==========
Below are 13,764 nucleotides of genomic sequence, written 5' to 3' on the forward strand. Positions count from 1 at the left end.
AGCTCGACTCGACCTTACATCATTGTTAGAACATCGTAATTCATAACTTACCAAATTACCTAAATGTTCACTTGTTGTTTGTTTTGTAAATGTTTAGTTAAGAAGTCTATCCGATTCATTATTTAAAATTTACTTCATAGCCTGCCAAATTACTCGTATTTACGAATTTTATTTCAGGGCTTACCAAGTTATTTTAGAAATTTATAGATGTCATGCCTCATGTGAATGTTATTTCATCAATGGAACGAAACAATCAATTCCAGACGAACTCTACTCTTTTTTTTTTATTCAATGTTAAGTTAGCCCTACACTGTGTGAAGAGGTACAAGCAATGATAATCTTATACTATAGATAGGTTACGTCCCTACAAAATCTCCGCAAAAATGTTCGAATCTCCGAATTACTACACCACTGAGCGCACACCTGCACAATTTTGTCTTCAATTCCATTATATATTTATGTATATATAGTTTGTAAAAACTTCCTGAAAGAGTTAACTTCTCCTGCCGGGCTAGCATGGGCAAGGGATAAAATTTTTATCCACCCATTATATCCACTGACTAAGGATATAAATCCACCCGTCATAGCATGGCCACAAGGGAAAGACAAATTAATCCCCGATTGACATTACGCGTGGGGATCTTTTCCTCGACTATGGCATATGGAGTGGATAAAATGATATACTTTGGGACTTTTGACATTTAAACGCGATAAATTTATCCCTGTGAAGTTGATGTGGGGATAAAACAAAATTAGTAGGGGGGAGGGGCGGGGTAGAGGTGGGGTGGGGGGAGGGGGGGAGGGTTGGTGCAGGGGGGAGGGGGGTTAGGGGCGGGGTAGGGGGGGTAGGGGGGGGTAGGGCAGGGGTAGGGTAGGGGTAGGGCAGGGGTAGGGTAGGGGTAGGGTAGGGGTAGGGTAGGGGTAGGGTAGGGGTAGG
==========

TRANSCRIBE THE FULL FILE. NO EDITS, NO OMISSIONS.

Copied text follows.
Below are 13,764 nucleotides of genomic sequence, written 5' to 3' on the forward strand. Positions count from 1 at the left end.
AGCTCGACTCGACCTTACATCATTGTTAGAACATCGTAATTCATAACTTACCAAATTACCTAAATGTTCACTTGTTGTTTGTTTTGTAAATGTTTAGTTAAGAAGTCTATCCGATTCATTATTTAAAATTTACTTCATAGCCTGCCAAATTACTCGTATTTACGAATTTTATTTCAGGGCTTACCAAGTTATTTTAGAAATTTATAGATGTCATGCCTCATGTGAATGTTATTTCATCAATGGAACGAAACAATCAATTCCAGACGAACTCTACTCTTTTTTTTTTATTCAATGTTAAGTTAGCCCTACACTGTGTGAAGAGGTACAAGCAATGATAATCTTATACTATAGATAGGTTACGTCCCTACAAAATCTCCGCAAAAATGTTCGAATCTCCGAATTACTACACCACTGAGCGCACACCTGCACAATTTTGTCTTCAATTCCATTATATATTTATGTATATATAGTTTGTAAAAACTTCCTGAAAGAGTTAACTTCTCCTGCCGGGCTAGCATGGGCAAGGGATAAAATTTTTATCCACCCATTATATCCACTGACTAAGGATATAAATCCACCCGTCATAGCATGGCCACAAGGGAAAGACAAATTAATCCCCGATTGACATTACGCGTGGGGATCTTTTCCTCGACTATGGCATATGGAGTGGATAAAATGATATACTTTGGGACTTTTGACATTTAAACGCGATAAATTTATCCCTGTGAAGTTGATGTGGGGATAAAACAAAATTAGTAGGGGGGAGGGGCGGGGTAGAGGTGGGGTGGGGGGAGGGGGGGAGGGTTGGTGCAGGGGGGAGGGGGGTTAGGGGCGGGGTAGGGGGGGTAGGGGGGGGTAGGGCAGGGGTAGGGTAGGGGTAGGGCAGGGGTAGGGTAGGGGTAGGGTAGGGGTAGGGTAGGGGTAGGGTAGGGGTAGG